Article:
Honghe Hani Rice Terraces, Ancient Terraces Over 1000 Years Old

Honghe Hani Rice Terraces, The Most Stunning Terraced Landscape On Earth

Honghe Hani Rice Terraces is rice-growing terraces located in four counties: Yuanyang, Honghe, Jinpin and Lüchun, the core area of the terraces is located in Yuanyang County, China.

This area is on the south bank of the Hong River, beneath the Ailao Mountains in southern Yunnan.

With a subtropical monsoon climate, it has cool weather, daily temperatures can vary from 32 °C to -2.6 °C.

This area has been built for 1,300 years and area of more than 160 km2. The land was built from sloping land into terraces for agricultural purposes, to prevent landslides.

Honghe Hani Rice Terraces have been successfully made onto the UNESCO World Heritage Site list.

The beauty and uniqueness of this area is the asymmetrical shape and curved walls of solid mud, looking like a huge jigsaw puzzle. In winter and spring, the water-filled terraces reflect light skyward, like sparkling glass windows.

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A Giant Work Of Art Created By Human Hands

Honghe Hani Rice Terraces were created by humans and maintained the terraces for centuries by water sustainability. Water is the most important element in agriculture system that has been sustainable for centuries in Honghe Hani Rice Terraces.

The water comes from raindrops and dew in thick mountain fogs from higher areas, goes down through the forest and becomes a new groundwater. Through this system, it developed a traditional water management by water-wood concept.

This hydrological cycle creates a unique ecosystem that went through two-way irrigation, ensured the water supply for the village and stability of water irrigation of Hani Terraces.

It is very useful for harvesting rice, wood, vegetables, fruit, raising ducks, cultivating fish, and spices for traditional medicine.

Hani Tribe: The Builder And Natives Of Rice Terraces

These rice terraces were managed intergenerational and built by the Hani tribe. They are one of China’s 55 recognized ethnic minorities.

Additionally, the Hani tribe first arrived in the Ailao Mountains, near Yunnan’s modern border with Vietnam, around the 3rd century. They migrated southward from the harsh, barren, and unforgiving Qinghai-Tibet plateau.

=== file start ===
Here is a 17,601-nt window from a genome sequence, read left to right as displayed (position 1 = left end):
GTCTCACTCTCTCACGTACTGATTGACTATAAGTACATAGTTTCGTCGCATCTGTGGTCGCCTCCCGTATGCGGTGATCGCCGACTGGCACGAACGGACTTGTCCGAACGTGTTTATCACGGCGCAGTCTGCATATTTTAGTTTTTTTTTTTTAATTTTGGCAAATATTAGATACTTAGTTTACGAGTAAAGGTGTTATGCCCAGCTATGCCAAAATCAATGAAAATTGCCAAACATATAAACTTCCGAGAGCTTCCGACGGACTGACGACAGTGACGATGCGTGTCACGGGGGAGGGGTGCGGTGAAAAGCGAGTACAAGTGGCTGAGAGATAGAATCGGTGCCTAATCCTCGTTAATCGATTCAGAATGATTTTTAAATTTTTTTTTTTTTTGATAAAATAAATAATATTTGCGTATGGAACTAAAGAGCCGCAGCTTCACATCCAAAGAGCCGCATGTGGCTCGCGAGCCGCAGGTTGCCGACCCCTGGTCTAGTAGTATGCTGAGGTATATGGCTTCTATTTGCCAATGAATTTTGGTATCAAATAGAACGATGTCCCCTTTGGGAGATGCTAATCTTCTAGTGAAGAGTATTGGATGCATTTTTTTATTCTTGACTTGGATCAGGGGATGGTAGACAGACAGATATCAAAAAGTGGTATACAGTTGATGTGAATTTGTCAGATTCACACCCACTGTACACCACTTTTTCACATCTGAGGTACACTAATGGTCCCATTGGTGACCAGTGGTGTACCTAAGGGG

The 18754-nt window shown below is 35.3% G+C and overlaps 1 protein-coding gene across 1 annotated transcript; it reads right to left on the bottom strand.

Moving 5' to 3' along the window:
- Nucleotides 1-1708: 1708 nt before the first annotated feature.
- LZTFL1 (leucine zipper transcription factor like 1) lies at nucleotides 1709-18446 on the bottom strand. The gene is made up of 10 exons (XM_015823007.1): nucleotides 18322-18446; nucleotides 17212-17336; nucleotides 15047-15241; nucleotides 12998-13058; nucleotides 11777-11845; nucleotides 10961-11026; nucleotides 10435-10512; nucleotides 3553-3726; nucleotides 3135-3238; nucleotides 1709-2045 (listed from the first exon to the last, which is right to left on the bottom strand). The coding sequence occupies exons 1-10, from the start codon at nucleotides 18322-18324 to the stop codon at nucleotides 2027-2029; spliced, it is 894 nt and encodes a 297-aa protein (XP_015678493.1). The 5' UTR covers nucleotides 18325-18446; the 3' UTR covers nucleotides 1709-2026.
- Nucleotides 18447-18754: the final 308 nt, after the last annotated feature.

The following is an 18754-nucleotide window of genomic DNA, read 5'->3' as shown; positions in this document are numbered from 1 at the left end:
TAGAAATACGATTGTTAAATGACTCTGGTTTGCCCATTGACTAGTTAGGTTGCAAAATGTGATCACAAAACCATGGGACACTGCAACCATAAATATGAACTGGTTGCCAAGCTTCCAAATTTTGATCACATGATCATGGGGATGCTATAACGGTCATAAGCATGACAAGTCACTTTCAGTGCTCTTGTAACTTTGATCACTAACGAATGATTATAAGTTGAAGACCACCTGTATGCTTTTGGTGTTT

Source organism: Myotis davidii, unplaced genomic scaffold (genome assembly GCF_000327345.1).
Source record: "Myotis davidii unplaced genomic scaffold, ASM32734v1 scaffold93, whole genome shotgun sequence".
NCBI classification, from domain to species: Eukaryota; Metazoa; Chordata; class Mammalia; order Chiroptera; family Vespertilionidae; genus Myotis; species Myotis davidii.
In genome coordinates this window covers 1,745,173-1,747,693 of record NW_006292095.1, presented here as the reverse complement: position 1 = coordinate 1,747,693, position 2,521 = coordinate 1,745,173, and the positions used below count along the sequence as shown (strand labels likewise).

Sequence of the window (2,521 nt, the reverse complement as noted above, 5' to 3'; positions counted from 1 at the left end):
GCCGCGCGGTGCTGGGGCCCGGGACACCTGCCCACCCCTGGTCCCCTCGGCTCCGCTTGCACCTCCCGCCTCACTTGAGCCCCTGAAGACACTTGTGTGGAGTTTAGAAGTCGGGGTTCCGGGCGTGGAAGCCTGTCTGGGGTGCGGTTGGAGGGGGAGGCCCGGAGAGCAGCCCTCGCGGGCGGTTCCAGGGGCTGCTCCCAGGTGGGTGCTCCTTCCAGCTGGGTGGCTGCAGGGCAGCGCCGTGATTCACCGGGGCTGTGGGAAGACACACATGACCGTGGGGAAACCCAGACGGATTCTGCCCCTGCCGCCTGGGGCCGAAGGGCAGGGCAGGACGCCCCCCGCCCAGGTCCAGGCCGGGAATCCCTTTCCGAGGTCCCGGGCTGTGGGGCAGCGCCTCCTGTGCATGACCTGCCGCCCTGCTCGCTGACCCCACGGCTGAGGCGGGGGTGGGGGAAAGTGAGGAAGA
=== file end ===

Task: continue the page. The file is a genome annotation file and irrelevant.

One of the villages inhabited mostly by the Hani tribe is Yuanyang, where the population reaches 90%, totaling 270 thousand people.

Furthermore, several villages around the Honghe Hani Rice Terraces heavily rely on this agricultural marvel for their livelihoods and sustenance.

Among these villages, with a combined population of over 50,000 people, are Yuanyang, Duoyishu, Bada, and Laohuzui.

Moreover, the terraces serve as more than just a source of income through rice cultivation; they also support other agricultural activities such as tea and vegetable farming.

Dramatic Seasonal Transformations on the Honghe Hani Rice Terraces

Through each season, the Honghe Hani Rice Terraces offer a mesmerizing view.

In spring, the terraces come alive as water fills the paddies, reflecting the azure sky and surrounding mountains like shimmering mirrors.

As summer arrives, vibrant shades of green blanket the terraces, and rice plants sway gently in the warm breeze.

Moreover, the landscape teems with activity as farmers tend to their crops, transplanting rice seedlings and meticulously maintaining the terraced fields.

With the onset of autumn, the terraces take on a golden hue as the rice ripens during the harvest season.

Finally, as winter approaches, the terraces lie dormant, blanketed in a serene layer of snow, awaiting the cycle to begin anew.

Mutual Aid Tradition: “Zimeizhao”

In the Honghe Hani Rice Terraces, “zimeizhao” or mutual aid plays a vital role in the community’s way of life.

This practice involves villagers coming together to help one another during crucial times like planting or harvesting seasons.

During these periods, everyone pitches in to accomplish tasks such as preparing the fields, transplanting rice seedlings, or harvesting crops.

This collective effort strengthens bonds among community members and ensures that everyone’s needs are met.

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The History Of Honghe Hani Rice Terraces

Since ancient times, the Hani tribe made the ditches and canals with hands and no machines. They use this technique to drain spring water from mountains and forests and irrigate terraces.

The Hani farmers began ‘carving’ terraces during the Tang Dynasty (618-907 AD), and passed this knowledge down through the generations. As a result, this ancient practice has endured over centuries, preserving the traditional agricultural landscape.

This terracing system was built from locations near riverbanks at an altitude of 500 m. It was also constructed on mountain slopes with an altitude of more than 1,800 m above sea level, including slopes with a land slope of 70°.

The terraces were constructed across diverse landscapes, showcasing the ingenuity and adaptability of the Hani people.